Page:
fighting terrorAs Prime Minister Bondevik noted in his conference summation, world leaders highlighted several key issues on which there seemed to be broad consensus:

  1. While failed states, repressive regimes, foreign occupation and lack of self-determination can be contributing factors to terrorism, no political goal or cause justifies intentionally attacking civilians. Terrorism can never be justified or excused.
  2. All member states must reject religious extremism while encouraging greater inter-religious dialogue down to the level of individual congregations in churches, temples and mosques, building on the values and principles that unite them.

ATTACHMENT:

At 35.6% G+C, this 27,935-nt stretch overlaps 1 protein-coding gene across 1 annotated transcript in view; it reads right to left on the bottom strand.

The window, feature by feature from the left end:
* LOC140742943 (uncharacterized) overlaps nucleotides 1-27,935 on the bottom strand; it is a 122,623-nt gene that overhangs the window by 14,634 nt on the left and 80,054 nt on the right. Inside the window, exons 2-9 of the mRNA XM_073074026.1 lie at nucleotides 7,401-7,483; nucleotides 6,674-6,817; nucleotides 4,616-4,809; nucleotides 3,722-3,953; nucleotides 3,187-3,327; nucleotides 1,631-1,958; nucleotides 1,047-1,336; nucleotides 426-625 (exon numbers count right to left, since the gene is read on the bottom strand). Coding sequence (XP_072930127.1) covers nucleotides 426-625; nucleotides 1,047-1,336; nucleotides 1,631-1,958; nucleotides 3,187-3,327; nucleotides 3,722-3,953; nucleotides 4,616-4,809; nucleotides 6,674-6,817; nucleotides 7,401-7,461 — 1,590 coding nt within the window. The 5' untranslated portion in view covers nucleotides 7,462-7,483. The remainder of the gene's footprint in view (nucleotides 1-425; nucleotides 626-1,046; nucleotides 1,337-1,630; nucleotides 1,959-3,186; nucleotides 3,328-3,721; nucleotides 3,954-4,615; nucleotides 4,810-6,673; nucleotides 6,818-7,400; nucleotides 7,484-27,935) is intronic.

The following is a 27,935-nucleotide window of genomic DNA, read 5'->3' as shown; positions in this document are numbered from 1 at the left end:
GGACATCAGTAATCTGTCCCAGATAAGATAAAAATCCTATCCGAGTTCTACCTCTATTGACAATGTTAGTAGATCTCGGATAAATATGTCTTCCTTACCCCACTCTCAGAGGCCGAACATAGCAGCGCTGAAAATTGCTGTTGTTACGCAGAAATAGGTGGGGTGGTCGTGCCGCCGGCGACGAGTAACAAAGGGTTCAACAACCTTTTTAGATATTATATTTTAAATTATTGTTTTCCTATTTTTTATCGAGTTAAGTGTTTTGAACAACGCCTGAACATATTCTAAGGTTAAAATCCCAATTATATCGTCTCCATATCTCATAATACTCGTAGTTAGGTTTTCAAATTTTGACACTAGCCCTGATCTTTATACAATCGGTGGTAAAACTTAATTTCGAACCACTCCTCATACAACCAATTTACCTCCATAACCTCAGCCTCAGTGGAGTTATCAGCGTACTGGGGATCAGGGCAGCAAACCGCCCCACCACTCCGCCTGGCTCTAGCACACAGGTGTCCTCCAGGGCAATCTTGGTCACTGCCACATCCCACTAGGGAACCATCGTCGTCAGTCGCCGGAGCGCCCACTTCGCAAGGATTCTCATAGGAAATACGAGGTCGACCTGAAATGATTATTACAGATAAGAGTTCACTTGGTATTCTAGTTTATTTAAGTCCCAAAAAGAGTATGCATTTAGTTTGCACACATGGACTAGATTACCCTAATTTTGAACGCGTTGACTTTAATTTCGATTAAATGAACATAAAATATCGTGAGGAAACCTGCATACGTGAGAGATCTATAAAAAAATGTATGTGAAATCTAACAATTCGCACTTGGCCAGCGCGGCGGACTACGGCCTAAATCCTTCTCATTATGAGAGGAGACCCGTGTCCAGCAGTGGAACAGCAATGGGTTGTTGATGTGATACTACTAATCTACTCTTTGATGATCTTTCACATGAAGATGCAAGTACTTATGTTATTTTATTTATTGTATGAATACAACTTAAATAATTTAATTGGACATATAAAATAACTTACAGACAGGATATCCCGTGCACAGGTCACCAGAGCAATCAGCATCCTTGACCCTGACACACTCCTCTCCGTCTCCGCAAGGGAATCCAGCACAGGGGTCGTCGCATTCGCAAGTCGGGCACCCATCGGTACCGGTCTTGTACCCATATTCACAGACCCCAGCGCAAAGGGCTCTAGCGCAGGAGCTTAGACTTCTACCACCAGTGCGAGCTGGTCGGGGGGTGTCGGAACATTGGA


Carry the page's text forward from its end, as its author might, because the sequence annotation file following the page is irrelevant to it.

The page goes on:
3. There must be no trade-off between human rights and terrorism; human rights abuses in fact fuel terrorism, along with misery, ignorance and despair.
  4. The UN’s programs, its funds and its agencies must do more to explore how it can focus more directly on the roots of terrorism and work harder to resolve festering conflicts that can give rise to acts of terrorism.
  5. While there is not a simple, direct, causal link between poverty and terrorism, lack of development, poor governance and a sense of desperation, alienation and hopelessness provide conditions in which terrorism can flourish and which can be exploited by extremists. Peace, security, development and respect for human rights are all essential to combat terrorism.
  6. In the education of young people, great emphasis must be placed.